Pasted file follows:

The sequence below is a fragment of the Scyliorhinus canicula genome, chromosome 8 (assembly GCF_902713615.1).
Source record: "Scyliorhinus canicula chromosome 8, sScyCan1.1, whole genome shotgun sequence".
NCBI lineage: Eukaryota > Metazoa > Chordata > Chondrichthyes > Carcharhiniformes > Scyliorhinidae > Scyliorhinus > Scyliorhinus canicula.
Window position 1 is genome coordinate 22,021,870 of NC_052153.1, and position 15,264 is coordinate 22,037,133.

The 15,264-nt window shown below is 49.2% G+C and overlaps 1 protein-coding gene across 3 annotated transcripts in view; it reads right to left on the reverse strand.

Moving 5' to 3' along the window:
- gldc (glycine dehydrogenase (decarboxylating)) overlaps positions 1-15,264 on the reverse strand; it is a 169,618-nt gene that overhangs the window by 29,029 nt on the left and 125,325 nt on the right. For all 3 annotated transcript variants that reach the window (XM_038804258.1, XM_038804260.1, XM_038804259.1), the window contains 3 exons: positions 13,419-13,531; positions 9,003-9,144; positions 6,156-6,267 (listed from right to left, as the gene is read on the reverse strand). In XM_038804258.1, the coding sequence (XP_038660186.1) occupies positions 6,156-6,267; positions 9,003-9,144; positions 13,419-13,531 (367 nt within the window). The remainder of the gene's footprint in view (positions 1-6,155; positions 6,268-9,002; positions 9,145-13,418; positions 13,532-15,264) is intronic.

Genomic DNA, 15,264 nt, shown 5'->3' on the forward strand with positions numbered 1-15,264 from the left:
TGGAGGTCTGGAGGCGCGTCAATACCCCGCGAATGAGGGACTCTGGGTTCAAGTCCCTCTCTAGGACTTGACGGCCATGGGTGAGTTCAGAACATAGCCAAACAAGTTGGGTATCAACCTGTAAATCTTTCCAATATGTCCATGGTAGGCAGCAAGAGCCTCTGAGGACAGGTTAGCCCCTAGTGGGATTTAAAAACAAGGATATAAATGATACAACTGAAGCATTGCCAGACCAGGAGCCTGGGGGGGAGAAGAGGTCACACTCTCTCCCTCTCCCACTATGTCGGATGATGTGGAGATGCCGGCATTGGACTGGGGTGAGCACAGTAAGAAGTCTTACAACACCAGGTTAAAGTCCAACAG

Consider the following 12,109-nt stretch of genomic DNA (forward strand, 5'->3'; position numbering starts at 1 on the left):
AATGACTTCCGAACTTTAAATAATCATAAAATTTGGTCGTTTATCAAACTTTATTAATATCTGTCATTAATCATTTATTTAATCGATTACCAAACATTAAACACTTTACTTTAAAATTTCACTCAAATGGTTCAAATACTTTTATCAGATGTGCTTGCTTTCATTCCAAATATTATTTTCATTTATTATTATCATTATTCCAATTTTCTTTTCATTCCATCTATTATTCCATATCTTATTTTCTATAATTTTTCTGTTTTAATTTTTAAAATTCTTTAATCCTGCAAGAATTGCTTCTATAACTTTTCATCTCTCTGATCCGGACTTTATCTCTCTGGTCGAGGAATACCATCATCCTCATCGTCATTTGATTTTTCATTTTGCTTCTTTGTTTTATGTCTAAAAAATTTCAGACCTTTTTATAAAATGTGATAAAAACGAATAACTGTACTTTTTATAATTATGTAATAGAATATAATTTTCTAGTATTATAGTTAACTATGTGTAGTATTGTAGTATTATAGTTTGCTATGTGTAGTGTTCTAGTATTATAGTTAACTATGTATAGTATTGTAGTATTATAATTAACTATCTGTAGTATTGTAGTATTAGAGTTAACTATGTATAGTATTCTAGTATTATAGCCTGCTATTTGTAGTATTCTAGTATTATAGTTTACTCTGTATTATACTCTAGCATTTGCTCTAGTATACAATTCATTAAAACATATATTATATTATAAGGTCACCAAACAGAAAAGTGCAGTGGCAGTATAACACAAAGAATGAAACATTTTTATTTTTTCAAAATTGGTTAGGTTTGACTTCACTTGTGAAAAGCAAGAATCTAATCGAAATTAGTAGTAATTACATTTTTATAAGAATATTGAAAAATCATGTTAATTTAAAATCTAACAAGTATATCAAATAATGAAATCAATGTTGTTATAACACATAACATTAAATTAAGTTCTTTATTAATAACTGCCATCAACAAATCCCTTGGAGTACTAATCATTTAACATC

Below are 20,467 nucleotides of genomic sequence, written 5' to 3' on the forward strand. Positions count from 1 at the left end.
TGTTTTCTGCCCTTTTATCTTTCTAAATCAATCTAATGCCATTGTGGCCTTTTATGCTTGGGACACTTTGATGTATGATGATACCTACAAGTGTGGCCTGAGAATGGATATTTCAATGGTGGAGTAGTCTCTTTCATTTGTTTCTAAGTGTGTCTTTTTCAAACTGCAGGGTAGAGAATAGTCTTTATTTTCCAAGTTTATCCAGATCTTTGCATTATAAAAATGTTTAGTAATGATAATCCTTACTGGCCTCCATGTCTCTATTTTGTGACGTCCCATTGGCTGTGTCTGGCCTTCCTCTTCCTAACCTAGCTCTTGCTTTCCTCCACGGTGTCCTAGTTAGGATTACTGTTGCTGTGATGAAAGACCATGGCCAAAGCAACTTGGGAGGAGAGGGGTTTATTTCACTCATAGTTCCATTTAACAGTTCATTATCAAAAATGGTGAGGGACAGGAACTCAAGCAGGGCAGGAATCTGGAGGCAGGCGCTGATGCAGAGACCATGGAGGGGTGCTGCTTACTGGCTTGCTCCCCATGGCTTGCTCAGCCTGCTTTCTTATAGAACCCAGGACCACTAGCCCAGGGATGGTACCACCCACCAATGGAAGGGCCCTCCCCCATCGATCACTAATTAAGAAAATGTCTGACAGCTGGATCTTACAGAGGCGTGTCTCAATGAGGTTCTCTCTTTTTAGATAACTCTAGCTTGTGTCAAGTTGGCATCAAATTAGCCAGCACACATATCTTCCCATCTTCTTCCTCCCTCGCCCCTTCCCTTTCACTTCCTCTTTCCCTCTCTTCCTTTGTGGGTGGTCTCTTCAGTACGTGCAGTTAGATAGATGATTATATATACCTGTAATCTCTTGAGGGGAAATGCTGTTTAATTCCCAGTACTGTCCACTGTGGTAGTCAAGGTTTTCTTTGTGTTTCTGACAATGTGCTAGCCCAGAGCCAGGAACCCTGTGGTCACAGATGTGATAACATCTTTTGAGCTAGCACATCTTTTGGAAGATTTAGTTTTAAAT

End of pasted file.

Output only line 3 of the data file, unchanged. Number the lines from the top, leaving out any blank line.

NCBI lineage: Eukaryota > Metazoa > Chordata > Chondrichthyes > Carcharhiniformes > Scyliorhinidae > Scyliorhinus > Scyliorhinus canicula.